Garden Gate September/October 2021

You CAN create the garden of your dreams with Garden Gate magazine! Every issue is packed with must-have plants, reader tips, simple time- and money-saving ideas, step-by-step, how-to help and the inspiration you need to create a gorgeous garden year after year.

United States
Active Interest Media
6 Issues

in this issue

1 min
from the editor

As much as I usually dread the end of summer, when it does arrive, I find that it actually feels more like a beginning. Maybe it’s the back-to-school excitement (that honestly doesn’t seem to be as strong in my kids as I remember for myself!). But even if I didn’t have kids going back to school, fall’s long stretch of terrific weather renews my energy for gardening as plants perk up and start a spectacular stretch of color and change. Suddenly all I can think about is planting new perennials and restarting those projects that stalled out when I could barely keep the garden weeded and watered in late July. This year on our free weekends we’ll be rebuilding the tower that finally buckled under the weight of the sweet autumn…

1 min
garden gate online

Save $$ next spring on tender bulbs See the secret to saving all of your favorite cannas, dahlias, gladiolas and more. Don’t put those seeds away yet! Keep the vegetables coming well into winter when you sow these cool-weather-loving veggies. Here’s how. See what we’re up to… Follow us on Instagram to see the latest giveaways, join us on our travels and learn what gardens and plants are inspiring us every day. @GardenGateMagazine…

2 min
reader tips

If you hate cleaning up mushy stems of frostbitten hosta and tomatoes, but don’t want to pull them out until you absolutely have to, try Trisha’s tip: She heads to the garden with her pruners first thing in the morning after a frost and cuts them back before they thaw and while they’re still frozen and brittle. It makes the task quick and easy.Trisha Burdick, MN Repurpose knitting needles Jessie King, ME If you have more knitting needles than you need, or you stumble into old ones at a garage sale like Jessie did, reuse them in the garden. With a permanent marker, write the name of the plant on a used wine cork, then pierce the cork with the needle. The other end goes into the ground a couple inches deep, depending…

1 min
pest watch

Fourlined plant bug Poecilocapsus lineatus Colorful bright red to tan nymphs hatch from overwintered eggs in late spring to feed on tender emerging leaves of many perennials and vegetables. As the nymphs grow, they change appearance, and eventually adults have bright yellow wings with stark black lines. They are common in the East and the Midwest but are present in all parts of the United States. Damage Nymphs and adults feed on the juices within the leaves, causing cosmetic damage like the clusters of dark brown pock marks in the photo of the nymph above. The damage rarely affects the health of the plant overall, except in cases of intense infestation. Females slice a slit around 2 inches long on a tender stem and deposit six to eight banana-shaped eggs within. The…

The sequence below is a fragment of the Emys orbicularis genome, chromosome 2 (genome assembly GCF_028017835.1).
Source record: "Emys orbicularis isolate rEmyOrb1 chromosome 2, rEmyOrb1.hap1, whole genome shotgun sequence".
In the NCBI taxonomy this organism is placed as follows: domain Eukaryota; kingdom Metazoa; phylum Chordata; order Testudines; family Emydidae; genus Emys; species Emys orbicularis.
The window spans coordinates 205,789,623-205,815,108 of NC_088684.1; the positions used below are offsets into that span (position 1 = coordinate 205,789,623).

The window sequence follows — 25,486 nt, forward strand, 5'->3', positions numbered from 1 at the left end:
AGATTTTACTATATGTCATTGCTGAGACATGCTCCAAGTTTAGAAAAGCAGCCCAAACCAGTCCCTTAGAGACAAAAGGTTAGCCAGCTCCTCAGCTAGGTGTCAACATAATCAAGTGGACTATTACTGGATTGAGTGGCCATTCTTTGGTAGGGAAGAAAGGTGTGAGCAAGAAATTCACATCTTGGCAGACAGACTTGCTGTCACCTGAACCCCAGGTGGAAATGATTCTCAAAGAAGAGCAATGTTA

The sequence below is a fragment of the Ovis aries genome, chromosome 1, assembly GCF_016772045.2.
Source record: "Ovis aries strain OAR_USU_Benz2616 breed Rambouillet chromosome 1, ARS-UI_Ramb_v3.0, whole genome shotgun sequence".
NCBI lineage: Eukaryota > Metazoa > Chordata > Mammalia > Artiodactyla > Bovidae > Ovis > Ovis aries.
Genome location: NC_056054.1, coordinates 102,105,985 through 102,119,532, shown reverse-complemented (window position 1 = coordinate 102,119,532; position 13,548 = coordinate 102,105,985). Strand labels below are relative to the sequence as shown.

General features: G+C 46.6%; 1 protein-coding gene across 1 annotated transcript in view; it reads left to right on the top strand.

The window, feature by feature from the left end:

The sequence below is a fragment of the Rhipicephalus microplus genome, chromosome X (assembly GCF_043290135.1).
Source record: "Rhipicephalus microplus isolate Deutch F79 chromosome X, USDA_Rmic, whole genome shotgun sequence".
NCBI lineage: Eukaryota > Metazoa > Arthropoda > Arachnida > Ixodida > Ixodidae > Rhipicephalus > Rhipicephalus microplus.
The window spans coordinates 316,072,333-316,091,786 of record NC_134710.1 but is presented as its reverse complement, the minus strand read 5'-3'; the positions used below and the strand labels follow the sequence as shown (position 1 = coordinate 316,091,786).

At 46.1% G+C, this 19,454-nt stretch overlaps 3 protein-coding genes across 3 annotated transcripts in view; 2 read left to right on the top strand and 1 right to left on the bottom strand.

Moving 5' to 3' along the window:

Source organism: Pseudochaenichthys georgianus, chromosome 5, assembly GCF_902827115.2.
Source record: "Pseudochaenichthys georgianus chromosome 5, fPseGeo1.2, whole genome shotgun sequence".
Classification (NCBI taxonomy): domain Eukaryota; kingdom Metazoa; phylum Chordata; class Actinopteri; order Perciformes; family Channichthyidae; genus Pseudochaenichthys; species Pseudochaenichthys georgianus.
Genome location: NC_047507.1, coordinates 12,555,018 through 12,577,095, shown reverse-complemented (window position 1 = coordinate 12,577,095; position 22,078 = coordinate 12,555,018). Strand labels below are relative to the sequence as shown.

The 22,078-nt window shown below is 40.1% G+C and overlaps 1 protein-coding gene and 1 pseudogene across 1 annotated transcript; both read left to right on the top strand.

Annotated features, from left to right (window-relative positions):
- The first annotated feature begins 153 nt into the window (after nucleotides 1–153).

3 min
diy backyard firepit

Nothing says fall like a cozy backyard firepit. And firepits have never been more popular. They’re attractive, functional and provide an instant outdoor gathering place. This DIY version uses supplies easy to find at your local home improvement center and can go together in just a few hours. BEFORE YOU DIG Check building codes and ordinances to make sure firepits are allowed and if any restrictions apply. And to avoid accidents, call your utility provider to mark the location of underground lines. Choose a relatively flat spot that is at least 25 feet away from flammable structures and at least 10 to 20 feet from trees or shrubs. Before choosing the final spot, note the movement of wind at different times of day—you’ll want to avoid smoke wafting through windows or doors. MATERIALS •…

6 min
make gardening easier

Change in the garden is inevitable. Just ask wellness and green-living lifestyle advocate Shawna Coronado. After a decade of creating the garden of her dreams in Illinois and building a reputation as an organic gardening expert, she was diagnosed with severe spinal osteoarthritis in 2015. “I loved that garden,” she says, “but the time it took to maintain, water, weed and contain was nearly impossible for me to keep up with.” So, two years ago she sold that home and garden and moved to considerably less-chilly Arizona. TIME TO ADAPT Shawna adapted her new garden to accommodate her more limited abilities: It’s easily manageable and irrigated so she no longer has to worry about lugging hoses around the property. Instead of lawn in the front yard, she is nurturing a network…